Often the most common questions we receive when someone comes to dive with us is: “will we see turtles?” The answer is simple; We can never guarantee 100% that we will see them but there is usually a good possibility since they are residents of the waters of the Komodo National Park, Indonesia. Many people are curious about these reptile species and wish to see them in their natural habitat. When I did my Open Water course, it is the encounter that I remember most vividly, and the one that, sometime after, led to my first tattoo.
Sea turtles and their habitat
Sea turtles are a fundamental link within marine ecosystems. They help maintain the health of seagrass beds and coral reefs. They do this by feeding on sponges thus avoiding a massive proliferation of them that would affect the coral ecosystems. Sea turtles also graze on the seagrass beds (keeping them trimmed and healthy ) or feed on jellyfish (which feed on fish larvae).
Sea turtles, in general, prefer tropical or subtropical habitats, although it is possible to find them in colder waters. Its life cycle begins at birth, leaving the eggs deposited in the sand on beaches. When the small turtles hatch, they have to overcome many obstacles to survive due to their size they are very vulnerable to predators. This means that in each nest, the momma turtles deposit between 100-150 eggs in order to give many chances for some in that batch to survive. After their first contact with the water, they go offshore where they can spend up to 10 years until they return to coastal waters (once they have grown). Once they reach sexual maturity, they will return to their place of birth for reproduction and ensure the survival of the species.
Species of Sea Turtles
There are 7 species of marine turtles distributed in two large families:
- Cheloniidae: Characterized by a carapace with scales, which vary in shape and size depending on the species.
- Dermochelyidae: its shell is flexible and thin, similar to leather, hence its denomination of “soft turtles” (remember that we do not touch any animal or underwater organism).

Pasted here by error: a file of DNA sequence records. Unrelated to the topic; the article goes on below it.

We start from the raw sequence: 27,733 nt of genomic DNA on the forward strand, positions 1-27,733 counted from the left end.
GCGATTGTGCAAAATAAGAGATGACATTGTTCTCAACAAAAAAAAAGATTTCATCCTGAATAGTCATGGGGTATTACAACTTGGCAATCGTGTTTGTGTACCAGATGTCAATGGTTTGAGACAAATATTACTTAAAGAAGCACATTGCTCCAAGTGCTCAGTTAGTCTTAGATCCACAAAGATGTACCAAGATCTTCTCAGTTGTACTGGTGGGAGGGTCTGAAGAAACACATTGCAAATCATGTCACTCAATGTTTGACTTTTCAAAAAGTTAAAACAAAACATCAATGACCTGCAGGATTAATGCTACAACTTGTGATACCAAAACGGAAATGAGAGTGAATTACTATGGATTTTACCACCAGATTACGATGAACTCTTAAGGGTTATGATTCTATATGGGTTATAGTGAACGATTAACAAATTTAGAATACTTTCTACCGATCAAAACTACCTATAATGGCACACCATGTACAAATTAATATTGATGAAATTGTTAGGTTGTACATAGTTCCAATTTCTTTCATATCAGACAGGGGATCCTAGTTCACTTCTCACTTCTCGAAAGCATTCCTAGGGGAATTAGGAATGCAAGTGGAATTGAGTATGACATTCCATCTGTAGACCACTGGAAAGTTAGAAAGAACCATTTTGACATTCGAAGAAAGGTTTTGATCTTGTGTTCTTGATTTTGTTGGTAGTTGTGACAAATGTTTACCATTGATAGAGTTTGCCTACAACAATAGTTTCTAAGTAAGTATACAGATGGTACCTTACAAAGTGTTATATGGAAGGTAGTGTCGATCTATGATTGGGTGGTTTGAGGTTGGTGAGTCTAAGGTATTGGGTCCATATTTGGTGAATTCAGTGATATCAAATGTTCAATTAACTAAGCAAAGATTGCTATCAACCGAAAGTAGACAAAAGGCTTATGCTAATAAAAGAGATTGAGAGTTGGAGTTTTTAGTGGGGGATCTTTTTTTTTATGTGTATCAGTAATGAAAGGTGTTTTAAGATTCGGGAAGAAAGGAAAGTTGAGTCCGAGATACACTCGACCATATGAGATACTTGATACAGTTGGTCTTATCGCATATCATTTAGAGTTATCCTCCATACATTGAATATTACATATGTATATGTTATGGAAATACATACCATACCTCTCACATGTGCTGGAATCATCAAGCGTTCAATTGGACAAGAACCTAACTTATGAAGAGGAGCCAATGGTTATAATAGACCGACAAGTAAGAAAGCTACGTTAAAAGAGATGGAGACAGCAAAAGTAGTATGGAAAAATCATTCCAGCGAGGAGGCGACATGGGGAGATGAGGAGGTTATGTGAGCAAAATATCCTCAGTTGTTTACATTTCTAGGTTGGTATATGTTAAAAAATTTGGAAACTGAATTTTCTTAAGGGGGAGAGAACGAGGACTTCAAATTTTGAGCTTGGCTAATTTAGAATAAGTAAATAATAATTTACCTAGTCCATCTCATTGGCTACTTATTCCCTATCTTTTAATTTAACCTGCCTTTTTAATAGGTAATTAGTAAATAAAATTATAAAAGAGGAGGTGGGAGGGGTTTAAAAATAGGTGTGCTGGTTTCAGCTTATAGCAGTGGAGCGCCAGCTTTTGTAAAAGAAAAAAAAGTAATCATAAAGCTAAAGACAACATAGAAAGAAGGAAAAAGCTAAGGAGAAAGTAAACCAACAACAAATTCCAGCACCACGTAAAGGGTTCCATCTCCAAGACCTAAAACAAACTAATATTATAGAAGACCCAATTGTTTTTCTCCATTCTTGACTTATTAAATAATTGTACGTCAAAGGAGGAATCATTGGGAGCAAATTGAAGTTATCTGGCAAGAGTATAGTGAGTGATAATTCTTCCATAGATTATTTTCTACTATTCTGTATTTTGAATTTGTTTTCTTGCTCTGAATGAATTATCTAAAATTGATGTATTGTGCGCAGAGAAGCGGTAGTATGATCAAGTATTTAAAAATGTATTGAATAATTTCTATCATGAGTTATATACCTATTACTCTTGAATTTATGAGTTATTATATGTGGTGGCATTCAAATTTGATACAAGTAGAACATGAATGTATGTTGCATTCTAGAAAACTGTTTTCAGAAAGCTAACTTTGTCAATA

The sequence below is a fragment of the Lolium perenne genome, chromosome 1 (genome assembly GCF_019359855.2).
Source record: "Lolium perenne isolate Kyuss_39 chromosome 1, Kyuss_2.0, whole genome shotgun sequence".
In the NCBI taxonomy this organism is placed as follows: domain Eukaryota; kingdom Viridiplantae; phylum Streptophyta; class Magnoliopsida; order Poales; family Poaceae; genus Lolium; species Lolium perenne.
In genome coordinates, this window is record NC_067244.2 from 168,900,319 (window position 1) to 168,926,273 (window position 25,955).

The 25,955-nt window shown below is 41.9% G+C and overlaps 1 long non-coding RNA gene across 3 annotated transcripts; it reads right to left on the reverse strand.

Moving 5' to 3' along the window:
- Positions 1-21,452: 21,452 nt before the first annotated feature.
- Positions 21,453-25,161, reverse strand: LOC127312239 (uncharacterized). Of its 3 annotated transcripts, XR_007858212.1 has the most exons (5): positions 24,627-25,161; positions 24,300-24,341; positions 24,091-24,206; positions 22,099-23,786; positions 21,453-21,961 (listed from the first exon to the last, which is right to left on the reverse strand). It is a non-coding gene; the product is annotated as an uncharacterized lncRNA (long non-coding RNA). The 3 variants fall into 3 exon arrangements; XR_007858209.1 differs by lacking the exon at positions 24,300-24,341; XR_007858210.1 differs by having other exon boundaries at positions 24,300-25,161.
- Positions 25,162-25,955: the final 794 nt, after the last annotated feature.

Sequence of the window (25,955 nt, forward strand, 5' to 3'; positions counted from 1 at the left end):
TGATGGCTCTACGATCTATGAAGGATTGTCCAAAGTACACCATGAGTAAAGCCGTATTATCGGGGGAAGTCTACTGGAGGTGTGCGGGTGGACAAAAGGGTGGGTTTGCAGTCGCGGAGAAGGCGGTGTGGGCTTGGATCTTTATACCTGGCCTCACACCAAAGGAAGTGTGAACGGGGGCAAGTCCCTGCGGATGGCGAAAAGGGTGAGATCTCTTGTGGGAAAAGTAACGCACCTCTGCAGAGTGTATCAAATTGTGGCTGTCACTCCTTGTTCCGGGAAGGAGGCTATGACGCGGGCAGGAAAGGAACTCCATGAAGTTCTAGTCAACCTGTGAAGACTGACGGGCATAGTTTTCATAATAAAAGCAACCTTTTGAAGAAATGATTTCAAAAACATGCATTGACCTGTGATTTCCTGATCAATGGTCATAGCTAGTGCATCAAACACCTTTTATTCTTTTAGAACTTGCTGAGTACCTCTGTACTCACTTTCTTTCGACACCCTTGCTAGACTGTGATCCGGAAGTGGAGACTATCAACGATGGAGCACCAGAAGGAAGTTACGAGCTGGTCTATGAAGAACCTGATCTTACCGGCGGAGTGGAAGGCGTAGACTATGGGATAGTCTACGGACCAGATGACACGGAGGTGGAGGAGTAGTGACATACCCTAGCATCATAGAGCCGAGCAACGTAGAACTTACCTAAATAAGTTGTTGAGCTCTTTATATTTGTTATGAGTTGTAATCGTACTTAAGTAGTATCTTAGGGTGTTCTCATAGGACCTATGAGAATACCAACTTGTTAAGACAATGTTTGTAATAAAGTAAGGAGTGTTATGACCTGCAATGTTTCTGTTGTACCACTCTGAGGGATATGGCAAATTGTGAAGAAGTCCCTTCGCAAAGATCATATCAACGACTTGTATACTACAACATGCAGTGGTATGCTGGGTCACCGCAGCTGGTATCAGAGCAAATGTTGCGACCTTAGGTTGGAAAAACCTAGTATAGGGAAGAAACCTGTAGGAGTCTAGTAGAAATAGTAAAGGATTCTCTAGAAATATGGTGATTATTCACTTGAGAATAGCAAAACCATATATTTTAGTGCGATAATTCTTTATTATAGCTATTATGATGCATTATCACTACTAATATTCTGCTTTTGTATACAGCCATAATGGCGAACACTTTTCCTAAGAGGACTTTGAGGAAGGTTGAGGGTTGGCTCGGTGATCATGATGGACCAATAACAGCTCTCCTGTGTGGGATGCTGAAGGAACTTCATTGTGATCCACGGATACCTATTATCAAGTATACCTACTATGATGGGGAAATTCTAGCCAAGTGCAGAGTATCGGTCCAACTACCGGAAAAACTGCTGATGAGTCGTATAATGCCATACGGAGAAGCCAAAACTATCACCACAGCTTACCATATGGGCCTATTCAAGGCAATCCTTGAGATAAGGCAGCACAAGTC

The 7 species of turtles are:
- Chelonia mydas – Green Turtle
- Eretmochelys imbricata – Hawksbill Turtle
- Caretta caretta – Loggerhead Turtle
- Dermochelys coriacea – Leatherback Turtle
- Lepidochelys olivacea – Olive Turtle
- Lepidochelys kempii – Bastard Turtle
- Natator depressus – Flat turtle
Sea Turtles in Komodo, Indonesia
Thanks to the richness of the waters of the Komodo National Park, we can enjoy a population of resident turtles at several different dive sites including Siaba Besar, Batu Bolong, Tatawa Besar, Pengah, Siaba Kecil, and North of Komodo.
The species that predominate in these waters are the green turtle and the hawksbill turtle. Siaba Besar is an exceptional dive site where we can enjoy seeing green turtles resting on the seabed, feeding or swimming to the surface to breathe.
The hawksbill turtle, smaller than the green one, is a sucker for sponges and it is common to find it feeding on these parts of the coral reef all around the park.
Threats to sea turtles
Like any marine ecosystem or species, there are some threats that directly affect sea turtles in Indonesia.
- Poaching and direct consumption: In some places, turtle eggs are consumed and represent one of the main causes of the reduction of the turtle population worldwide.
- Accidental fishing: Every year thousands of turtles get caught in the fishing gear and die due to the inability to return to the surface to breathe.
- Illegal trade: The high demand and the high price derived from the products made from the shells of turtles (especially hawksbills and leatherback turtles) make their populations vulnerable.
- Climate change: Climate and climate changes can have a great impact on the turtle population. Bear in mind that the sex of the small turtles depends exclusively on the incubation temperature of the eggs. Changes in the global temperature will create changes in the temperature of the sand where the eggs are incubated, producing imbalance and instability in the balance of turtle populations.
- Garbage and pollution: Due to the huge amounts of garbage accumulated in the oceans, turtles confuse garbage and plastics with their food (jellyfish) causing them to die when they ingest them. Getting entangled in fishing nets, gear and other types of garbage that float prevents turtles from swimming, breathing or feeding naturally.
- Loss of natural habitats: the urbanization of natural nesting areas, as well as the destruction of coastal feeding areas, means that populations are threatened.
See you in Komodo
Join us in Komodo to see sea turtles on your next dive!
Hope to see you here soon!
We are a PADI dive center in Labuan Bajo, Indonesia offering daily dive trips to the Komodo National Park. The PADI courses available include Discover Scuba Diving, Open Water, Advanced, Rescue, EFR, Divemaster and Sidemount. Join us for an unforgettable experience diving in one of the top dive destinations in the world!